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The Oscar Quest: Best Actor – 1955

The great thing about 1955 is, it’s one of those years that’s so bland that it trips you up when you go back to it. It’s not that they made poor choices (far from it, actually), it’s just that it’s one of those years where, when you go back, it’s just a blank. There’s no real excitement or anything to make it stick in your mind. I don’t have enough separation from Oscar years to really know how accurate any example is going to be. But think something like — I don’t know, Super Bowls? One of those boring years, like 2005, when the Steelers beat the Seahawks. I always forget that one. It was boring. You have to think about it for a second (unless you have something that makes the memory catch quicker, like, winning $500 during the game. In which case you know goddamn well who won that game. You did). It’s like that.

Anyway, the reason it’s one of those “dead years” — is because the film that won Best Picture was Marty. Marty is a film that was originally a made for TV movie that they adapted for the screen. It still plays kind of like a play, since it’s mostly two people talking and has about four locations total. And it’s only like 95 minutes, which clocks in as the shortest Best Picture of all time. It does not, however, win for shortest Best Picture title. That goes to Gigi. And, Wings. But, it’s one of those films that, while great, probably would not have won if it were nominated any other year.

Delbert Mann won Best Director for the movie — I guess because it’s one of those, “Well, we’re giving it to one, might as well give it to the other one too,” as most years tend to work. Best Actress went to Anna Magnani for The Rose Tattoo. Who? Exactly. This is why no one remembers this year. Best Supporting Actor went to an actor in one of his first films roles — Jack Lemmon. Best Supporting Actress went to Jo Van Fleet for East of Eden. So it’s one of those years where — nothing makes it stand out from the ones around it. Namely, the year before when On the Waterfront wins and the year after, when Around the World in 80 Days wins.

And, for the most part, it deserves to be. It’s a pretty boring year. A boring year highlighted by this category. One that, until now, I kept delaying my ultimate decision on what I thought about it. So, let’s get a step closer to that and get into the analysis:

BEST ACTOR – 1955

And the nominees were…

Ernest Borgnine, Marty

James Cagney, Love Me or Leave Me

James Dean, East of Eden

Frank Sinatra, The Man with the Golden Arm

Spencer Tracy, Bad Day at Black Rock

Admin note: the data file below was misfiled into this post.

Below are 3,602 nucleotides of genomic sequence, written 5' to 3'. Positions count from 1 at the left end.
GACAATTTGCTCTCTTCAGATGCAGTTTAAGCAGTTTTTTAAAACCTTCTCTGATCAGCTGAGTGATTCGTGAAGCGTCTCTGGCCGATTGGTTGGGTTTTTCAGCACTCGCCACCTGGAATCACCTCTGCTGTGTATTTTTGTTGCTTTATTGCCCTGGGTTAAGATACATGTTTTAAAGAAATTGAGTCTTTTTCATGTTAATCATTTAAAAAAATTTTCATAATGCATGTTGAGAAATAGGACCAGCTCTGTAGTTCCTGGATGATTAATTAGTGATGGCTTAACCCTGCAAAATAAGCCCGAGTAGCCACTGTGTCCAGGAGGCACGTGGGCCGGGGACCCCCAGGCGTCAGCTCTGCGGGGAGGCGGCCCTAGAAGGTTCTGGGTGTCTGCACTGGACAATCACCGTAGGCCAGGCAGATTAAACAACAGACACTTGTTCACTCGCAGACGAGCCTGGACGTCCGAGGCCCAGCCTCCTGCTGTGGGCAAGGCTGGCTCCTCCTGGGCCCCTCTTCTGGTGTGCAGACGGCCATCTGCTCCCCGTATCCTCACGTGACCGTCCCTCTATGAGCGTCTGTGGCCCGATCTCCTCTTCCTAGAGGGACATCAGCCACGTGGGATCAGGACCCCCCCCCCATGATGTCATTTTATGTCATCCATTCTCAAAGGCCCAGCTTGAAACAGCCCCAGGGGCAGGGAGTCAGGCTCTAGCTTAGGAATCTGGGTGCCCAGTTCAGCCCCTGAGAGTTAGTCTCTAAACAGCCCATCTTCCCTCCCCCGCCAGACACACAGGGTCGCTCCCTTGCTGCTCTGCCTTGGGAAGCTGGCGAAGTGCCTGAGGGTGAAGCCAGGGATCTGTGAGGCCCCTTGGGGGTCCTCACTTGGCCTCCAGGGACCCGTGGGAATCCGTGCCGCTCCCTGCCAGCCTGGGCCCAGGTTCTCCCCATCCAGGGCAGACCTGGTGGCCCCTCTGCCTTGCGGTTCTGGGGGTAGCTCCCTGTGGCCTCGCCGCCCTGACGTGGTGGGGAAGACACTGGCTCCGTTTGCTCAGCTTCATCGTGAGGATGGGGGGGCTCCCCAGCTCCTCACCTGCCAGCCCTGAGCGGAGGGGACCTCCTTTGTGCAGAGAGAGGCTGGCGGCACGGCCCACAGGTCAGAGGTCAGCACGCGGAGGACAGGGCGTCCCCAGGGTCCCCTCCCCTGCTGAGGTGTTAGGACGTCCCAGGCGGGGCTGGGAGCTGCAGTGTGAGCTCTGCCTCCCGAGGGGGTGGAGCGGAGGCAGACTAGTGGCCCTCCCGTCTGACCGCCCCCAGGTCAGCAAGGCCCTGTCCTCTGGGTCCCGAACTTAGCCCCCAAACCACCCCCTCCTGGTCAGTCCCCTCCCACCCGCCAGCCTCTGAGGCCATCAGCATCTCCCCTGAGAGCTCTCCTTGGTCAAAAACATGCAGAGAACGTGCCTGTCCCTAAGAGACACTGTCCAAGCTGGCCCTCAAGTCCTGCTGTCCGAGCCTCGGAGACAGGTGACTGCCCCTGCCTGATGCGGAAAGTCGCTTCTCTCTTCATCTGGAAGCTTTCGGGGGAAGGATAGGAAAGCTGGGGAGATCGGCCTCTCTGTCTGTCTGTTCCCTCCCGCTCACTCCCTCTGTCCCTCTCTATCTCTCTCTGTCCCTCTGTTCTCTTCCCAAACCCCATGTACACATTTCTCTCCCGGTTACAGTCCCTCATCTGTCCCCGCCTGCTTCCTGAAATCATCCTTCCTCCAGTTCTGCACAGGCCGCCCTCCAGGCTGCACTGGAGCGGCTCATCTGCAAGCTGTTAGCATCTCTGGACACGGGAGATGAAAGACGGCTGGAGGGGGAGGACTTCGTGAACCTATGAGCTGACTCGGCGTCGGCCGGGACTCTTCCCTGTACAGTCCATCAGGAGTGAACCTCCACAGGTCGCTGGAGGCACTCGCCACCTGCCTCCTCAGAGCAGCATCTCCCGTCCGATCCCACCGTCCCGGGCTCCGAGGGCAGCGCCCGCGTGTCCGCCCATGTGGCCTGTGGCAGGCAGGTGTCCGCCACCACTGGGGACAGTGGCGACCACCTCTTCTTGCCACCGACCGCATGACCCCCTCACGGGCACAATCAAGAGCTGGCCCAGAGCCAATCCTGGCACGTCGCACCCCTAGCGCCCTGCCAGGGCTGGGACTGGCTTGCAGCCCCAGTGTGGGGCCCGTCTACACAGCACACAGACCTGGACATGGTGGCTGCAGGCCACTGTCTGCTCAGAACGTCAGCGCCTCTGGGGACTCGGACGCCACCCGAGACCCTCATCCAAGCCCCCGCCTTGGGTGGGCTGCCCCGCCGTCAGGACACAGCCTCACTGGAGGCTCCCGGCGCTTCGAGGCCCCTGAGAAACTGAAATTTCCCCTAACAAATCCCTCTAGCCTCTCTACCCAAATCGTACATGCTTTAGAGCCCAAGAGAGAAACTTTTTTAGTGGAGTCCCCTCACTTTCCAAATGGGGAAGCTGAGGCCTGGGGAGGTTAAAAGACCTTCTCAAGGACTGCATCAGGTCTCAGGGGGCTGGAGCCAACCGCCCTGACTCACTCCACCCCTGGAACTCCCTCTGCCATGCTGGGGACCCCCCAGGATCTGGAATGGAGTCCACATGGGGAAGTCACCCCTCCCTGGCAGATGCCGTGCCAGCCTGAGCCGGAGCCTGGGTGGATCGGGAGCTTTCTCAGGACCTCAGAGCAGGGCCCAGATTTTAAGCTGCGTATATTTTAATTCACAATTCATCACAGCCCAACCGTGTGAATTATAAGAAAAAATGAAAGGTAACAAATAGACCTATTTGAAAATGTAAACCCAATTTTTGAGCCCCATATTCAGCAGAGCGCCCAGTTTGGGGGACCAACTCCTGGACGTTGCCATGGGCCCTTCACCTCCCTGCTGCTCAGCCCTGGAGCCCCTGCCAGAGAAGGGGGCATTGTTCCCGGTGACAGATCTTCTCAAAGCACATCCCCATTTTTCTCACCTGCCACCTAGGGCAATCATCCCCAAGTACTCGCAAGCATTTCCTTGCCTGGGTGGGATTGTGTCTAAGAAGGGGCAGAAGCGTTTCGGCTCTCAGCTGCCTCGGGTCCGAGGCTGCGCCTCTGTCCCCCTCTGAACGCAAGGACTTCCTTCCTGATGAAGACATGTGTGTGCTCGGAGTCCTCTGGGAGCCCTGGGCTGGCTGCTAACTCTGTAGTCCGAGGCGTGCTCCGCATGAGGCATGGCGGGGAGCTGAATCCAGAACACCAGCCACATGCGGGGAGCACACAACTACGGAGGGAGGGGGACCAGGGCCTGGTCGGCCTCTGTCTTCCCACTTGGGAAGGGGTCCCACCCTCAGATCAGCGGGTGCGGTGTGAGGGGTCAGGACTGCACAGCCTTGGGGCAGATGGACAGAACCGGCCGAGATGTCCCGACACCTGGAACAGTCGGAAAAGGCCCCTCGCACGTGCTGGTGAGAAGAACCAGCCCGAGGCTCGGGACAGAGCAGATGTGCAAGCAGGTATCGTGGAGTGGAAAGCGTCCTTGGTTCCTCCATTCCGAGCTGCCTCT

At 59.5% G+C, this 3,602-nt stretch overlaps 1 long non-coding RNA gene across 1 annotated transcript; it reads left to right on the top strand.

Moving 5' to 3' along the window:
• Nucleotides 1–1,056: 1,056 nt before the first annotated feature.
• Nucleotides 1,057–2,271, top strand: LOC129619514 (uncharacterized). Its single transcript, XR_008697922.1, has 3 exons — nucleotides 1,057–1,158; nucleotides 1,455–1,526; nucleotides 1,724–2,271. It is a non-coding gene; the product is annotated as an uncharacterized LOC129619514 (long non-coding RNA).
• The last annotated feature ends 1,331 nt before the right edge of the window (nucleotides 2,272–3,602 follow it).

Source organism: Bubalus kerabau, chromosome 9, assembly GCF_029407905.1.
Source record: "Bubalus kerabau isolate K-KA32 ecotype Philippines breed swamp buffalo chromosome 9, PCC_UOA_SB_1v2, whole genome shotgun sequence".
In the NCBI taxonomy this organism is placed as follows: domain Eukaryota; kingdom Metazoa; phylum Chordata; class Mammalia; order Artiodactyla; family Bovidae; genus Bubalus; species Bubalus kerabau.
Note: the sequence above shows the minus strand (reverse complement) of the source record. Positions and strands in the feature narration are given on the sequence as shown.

Borgnine — I love Ernest Borgnine. How can you not? The man’s been in so many movies that everyone in the world knows who he is. I’m about to list (and it’ll be long), a shit load of movies he was in. Check this son of a bitch out: From Here to Eternity (as Sgt. Fatso, the guy who torments Sinatra), Johnny Guitar, Vera Cruz (both times playing sadistic henchmen. People in Westerns with me, you’re now about to remember just how many this dude was actually in), Bad Day at Black Rock, The Vikings (in which he plays a Viking king who dies by jumping into a pit of wolves, shouting, “ODIN!!” That’s what’s known as a man’s death), McHale’s Navy (as McHale), The Flight of the Phoenix, The Oscar ( wonderfully tacky movie), The Dirty Dozen (one of the generals that hires them), The Wild Bunch, Willard, The Poseidon Adventure, Emperor of the North, The Devil’s Rain, the Jesus of Nazareth that Zeffirelli did that’s on TV every Easter, The Black Hole, Escape from New York (as Cabbie), Gattaca, BASEketball (as Ted Denslow. A role that he did not understand, yet finds so many people coming up to him and telling him they love him for), Hoover (which is apparently a one-man show where he plays J. Edgar), Spongebob Squarepants (as Mermaid Man), he was in the last episode of ER, and, most recently, in Red. So, I think we can all say that Ernest Borgnine is fucking awesome.

That said — watch this motherfucking movie. This is a role that was made for him. He is incredible in it. If you don’t know Marty — which I think was actually the trailer of the movie. Burt Lancaster was the main producer of the movie and he literally comes out in the trailer like, “You don’t know him, but you will. No, I’m not in the picture, it’s all his.”